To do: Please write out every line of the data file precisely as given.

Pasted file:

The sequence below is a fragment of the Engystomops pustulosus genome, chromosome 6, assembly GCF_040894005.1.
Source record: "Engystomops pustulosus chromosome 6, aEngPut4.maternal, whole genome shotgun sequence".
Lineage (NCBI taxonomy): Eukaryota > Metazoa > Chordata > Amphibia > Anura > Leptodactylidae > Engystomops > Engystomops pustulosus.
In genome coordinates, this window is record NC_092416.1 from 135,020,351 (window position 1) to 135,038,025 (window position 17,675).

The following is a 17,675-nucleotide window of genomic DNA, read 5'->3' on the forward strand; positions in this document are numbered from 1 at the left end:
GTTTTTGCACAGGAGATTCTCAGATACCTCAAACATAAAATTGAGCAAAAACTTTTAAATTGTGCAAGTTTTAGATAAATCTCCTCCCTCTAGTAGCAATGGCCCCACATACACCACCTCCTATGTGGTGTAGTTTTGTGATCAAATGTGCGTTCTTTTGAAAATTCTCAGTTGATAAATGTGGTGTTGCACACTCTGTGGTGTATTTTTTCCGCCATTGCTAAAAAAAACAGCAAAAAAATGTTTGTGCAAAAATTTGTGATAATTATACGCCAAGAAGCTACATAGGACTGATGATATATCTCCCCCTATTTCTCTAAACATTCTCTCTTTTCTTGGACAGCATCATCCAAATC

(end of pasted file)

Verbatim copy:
The sequence below is a fragment of the Engystomops pustulosus genome, chromosome 6, assembly GCF_040894005.1.
Source record: "Engystomops pustulosus chromosome 6, aEngPut4.maternal, whole genome shotgun sequence".
Lineage (NCBI taxonomy): Eukaryota > Metazoa > Chordata > Amphibia > Anura > Leptodactylidae > Engystomops > Engystomops pustulosus.
In genome coordinates, this window is record NC_092416.1 from 135,020,351 (window position 1) to 135,038,025 (window position 17,675).

The following is a 17,675-nucleotide window of genomic DNA, read 5'->3' on the forward strand; positions in this document are numbered from 1 at the left end:
GTTTTTGCACAGGAGATTCTCAGATACCTCAAACATAAAATTGAGCAAAAACTTTTAAATTGTGCAAGTTTTAGATAAATCTCCTCCCTCTAGTAGCAATGGCCCCACATACACCACCTCCTATGTGGTGTAGTTTTGTGATCAAATGTGCGTTCTTTTGAAAATTCTCAGTTGATAAATGTGGTGTTGCACACTCTGTGGTGTATTTTTTCCGCCATTGCTAAAAAAAACAGCAAAAAAATGTTTGTGCAAAAATTTGTGATAATTATACGCCAAGAAGCTACATAGGACTGATGATATATCTCCCCCTATTTCTCTAAACATTCTCTCTTTTCTTGGACAGCATCATCCAAATC